Sunday, March 30, 2008

Thoughts on There Will Be Blood

I had been disappointed at being unable to go watch There Will Be Blood with the class earlier this semester, as I thought it might be interesting to watch the movie with other people with vested interest and background knowledge on oil and energy. When I watched it earlier this week, I went a completely different route and watched it with a couple of buddies who had neither, and it made for a different, but still interesting experience. They'd both already watched the movie before, and as the movie is fairly slow paced, we had plenty of chances to discuss what we were watching.

I thought that the first 20 minutes or so of the movie were really, really fantastic in how it depicted miners and oil prospectors and how hard a life it was. Daniel Day Lewis plays a silver miner who very nearly kills himself working in ridiculously hazardous self constructed mines before he fortuitously strikes a seeping oil reservoir. Something my friends commented on was how surprising they found the crude drilling tools when Day-Lewis's character first starts drilling for oil. I remembered seeing the pre-Hughes tools at the Bullock museum, and I thought the movie did a great job of portraying how early oil drilling meant almost literally using clawing the oil out with your bare hands.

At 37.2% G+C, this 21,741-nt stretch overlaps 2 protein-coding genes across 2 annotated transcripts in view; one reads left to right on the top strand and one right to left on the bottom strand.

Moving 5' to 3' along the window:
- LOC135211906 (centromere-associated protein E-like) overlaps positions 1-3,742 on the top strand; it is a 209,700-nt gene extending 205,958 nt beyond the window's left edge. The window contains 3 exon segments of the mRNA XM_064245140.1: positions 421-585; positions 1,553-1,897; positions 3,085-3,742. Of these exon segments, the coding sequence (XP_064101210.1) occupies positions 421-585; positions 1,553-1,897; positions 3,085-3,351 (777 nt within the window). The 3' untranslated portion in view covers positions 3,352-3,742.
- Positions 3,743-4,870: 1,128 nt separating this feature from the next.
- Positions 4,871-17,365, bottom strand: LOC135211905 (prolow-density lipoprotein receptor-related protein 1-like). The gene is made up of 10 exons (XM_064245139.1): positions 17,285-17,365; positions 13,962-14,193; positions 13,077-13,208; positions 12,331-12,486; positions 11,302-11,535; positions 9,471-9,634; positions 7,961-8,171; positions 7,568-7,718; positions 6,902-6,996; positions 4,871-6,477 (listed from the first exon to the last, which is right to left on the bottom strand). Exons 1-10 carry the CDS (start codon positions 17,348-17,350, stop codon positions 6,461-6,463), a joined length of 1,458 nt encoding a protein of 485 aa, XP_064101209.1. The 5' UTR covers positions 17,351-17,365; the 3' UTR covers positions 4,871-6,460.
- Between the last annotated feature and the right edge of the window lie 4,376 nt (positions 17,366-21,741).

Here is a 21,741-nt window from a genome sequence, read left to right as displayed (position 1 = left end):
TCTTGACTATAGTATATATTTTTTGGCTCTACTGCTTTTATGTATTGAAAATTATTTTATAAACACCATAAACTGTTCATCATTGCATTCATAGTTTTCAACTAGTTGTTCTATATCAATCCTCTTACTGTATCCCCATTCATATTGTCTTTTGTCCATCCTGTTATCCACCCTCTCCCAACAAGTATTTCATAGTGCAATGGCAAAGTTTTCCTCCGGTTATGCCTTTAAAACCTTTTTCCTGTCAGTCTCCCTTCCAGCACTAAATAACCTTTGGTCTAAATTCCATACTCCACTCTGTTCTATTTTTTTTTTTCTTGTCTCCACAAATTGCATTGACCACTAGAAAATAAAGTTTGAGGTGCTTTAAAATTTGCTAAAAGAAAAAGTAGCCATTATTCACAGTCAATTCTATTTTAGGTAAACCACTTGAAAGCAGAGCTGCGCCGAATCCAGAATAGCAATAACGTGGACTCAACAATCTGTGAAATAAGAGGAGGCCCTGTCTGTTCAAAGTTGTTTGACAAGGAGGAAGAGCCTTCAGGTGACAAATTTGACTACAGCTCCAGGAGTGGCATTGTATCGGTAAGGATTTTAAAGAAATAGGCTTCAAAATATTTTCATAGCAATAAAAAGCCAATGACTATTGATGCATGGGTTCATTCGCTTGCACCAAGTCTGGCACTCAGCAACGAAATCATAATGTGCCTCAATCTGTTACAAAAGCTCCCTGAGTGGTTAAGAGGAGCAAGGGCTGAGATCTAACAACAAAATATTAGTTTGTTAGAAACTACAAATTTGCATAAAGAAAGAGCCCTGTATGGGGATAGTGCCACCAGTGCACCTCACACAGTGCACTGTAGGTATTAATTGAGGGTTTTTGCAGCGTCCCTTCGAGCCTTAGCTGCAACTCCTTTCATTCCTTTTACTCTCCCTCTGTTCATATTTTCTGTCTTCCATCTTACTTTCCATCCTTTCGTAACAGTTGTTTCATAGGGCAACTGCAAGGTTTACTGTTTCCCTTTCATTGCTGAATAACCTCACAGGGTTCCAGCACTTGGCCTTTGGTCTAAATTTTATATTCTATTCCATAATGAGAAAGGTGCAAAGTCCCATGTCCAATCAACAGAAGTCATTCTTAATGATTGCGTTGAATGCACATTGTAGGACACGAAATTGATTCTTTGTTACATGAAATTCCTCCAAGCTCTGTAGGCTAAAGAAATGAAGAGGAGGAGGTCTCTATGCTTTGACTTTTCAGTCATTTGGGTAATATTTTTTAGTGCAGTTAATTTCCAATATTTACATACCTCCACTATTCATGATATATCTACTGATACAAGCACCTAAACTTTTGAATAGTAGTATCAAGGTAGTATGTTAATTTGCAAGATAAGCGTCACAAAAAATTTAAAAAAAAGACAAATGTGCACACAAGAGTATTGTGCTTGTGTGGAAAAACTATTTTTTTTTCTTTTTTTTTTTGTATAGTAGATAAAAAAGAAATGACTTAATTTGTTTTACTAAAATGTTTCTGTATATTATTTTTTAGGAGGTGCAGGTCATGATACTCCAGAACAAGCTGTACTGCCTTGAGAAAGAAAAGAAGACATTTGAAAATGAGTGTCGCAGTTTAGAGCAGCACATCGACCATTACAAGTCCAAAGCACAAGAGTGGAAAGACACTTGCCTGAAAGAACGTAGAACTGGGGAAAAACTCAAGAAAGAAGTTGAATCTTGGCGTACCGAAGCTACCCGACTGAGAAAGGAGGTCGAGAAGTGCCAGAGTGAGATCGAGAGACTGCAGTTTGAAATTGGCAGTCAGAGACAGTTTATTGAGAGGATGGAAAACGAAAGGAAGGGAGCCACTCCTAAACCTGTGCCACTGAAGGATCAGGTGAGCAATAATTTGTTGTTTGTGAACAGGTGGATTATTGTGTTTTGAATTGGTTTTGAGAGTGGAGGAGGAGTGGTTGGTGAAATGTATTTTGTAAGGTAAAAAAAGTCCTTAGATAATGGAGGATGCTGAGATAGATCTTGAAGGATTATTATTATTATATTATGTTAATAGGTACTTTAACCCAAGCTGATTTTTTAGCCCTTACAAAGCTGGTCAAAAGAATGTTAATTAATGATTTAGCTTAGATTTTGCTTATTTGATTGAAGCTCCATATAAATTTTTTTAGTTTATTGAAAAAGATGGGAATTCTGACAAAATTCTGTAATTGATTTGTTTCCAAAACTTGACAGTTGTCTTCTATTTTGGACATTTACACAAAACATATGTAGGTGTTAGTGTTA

The movie does a good job of showing that drilling becomes a more refined and expensive process later on, using large oil derricks that symbolize Lewis's developed business, but gives a very Hollywood spin on it. The guys I was watching with were surprised to learn that despite how Paul Thomas Anderson shows a successful drilling job, not every production well gushes oil through the derrick like Spindletop. Also, derricks and reciprocating pump jacks are visually synonymous, used interchangeably to represent a drilling job through the movie. Despite these inaccuracies, the movie illustrates how expensive, risky, and unpredictable drilling for oil can be.

I loved the final scene of the movie that describes drainage in the now famous milkshake analogy. I was unable to find the transcript of the court case, but the line apparently was almost directly transcribed from former senator Albert Fall when prompted to explain drainage before Congress during the Teapot Dome scandal (Ref USA Today). Without going into mineral rights for moviegoers, the quote offers a simple enough explanation even legislators could understand.

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